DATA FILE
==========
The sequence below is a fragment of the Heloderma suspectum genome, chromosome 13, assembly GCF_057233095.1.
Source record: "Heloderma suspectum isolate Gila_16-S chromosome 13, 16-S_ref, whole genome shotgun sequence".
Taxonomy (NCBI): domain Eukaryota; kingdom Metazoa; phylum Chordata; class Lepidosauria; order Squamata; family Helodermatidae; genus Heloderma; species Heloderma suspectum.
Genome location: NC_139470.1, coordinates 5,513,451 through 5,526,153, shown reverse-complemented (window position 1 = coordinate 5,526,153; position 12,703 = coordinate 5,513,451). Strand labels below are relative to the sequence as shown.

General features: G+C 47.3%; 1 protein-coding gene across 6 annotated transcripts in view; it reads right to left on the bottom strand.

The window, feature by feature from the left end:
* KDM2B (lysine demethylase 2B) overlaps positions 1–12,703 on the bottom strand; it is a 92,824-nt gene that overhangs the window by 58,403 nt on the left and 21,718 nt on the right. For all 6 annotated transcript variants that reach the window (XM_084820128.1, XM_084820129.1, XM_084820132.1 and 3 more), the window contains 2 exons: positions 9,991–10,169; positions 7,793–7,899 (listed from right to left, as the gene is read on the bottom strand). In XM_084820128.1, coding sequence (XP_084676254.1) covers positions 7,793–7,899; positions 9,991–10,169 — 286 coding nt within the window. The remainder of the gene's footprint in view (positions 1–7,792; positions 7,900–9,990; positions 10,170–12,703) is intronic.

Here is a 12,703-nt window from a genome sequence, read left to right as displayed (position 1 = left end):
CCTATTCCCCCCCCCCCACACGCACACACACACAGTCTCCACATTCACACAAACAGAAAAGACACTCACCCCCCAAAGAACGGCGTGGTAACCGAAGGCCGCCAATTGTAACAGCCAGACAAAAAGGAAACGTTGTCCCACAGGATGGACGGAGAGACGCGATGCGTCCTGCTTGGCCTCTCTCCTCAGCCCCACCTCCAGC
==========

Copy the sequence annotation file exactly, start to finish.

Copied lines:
The sequence below is a fragment of the Heloderma suspectum genome, chromosome 13, assembly GCF_057233095.1.
Source record: "Heloderma suspectum isolate Gila_16-S chromosome 13, 16-S_ref, whole genome shotgun sequence".
Taxonomy (NCBI): domain Eukaryota; kingdom Metazoa; phylum Chordata; class Lepidosauria; order Squamata; family Helodermatidae; genus Heloderma; species Heloderma suspectum.
Genome location: NC_139470.1, coordinates 5,513,451 through 5,526,153, shown reverse-complemented (window position 1 = coordinate 5,526,153; position 12,703 = coordinate 5,513,451). Strand labels below are relative to the sequence as shown.

General features: G+C 47.3%; 1 protein-coding gene across 6 annotated transcripts in view; it reads right to left on the bottom strand.

The window, feature by feature from the left end:
* KDM2B (lysine demethylase 2B) overlaps positions 1–12,703 on the bottom strand; it is a 92,824-nt gene that overhangs the window by 58,403 nt on the left and 21,718 nt on the right. For all 6 annotated transcript variants that reach the window (XM_084820128.1, XM_084820129.1, XM_084820132.1 and 3 more), the window contains 2 exons: positions 9,991–10,169; positions 7,793–7,899 (listed from right to left, as the gene is read on the bottom strand). In XM_084820128.1, coding sequence (XP_084676254.1) covers positions 7,793–7,899; positions 9,991–10,169 — 286 coding nt within the window. The remainder of the gene's footprint in view (positions 1–7,792; positions 7,900–9,990; positions 10,170–12,703) is intronic.

Here is a 12,703-nt window from a genome sequence, read left to right as displayed (position 1 = left end):
CCTATTCCCCCCCCCCCACACGCACACACACACAGTCTCCACATTCACACAAACAGAAAAGACACTCACCCCCCAAAGAACGGCGTGGTAACCGAAGGCCGCCAATTGTAACAGCCAGACAAAAAGGAAACGTTGTCCCACAGGATGGACGGAGAGACGCGATGCGTCCTGCTTGGCCTCTCTCCTCAGCCCCACCTCCAGC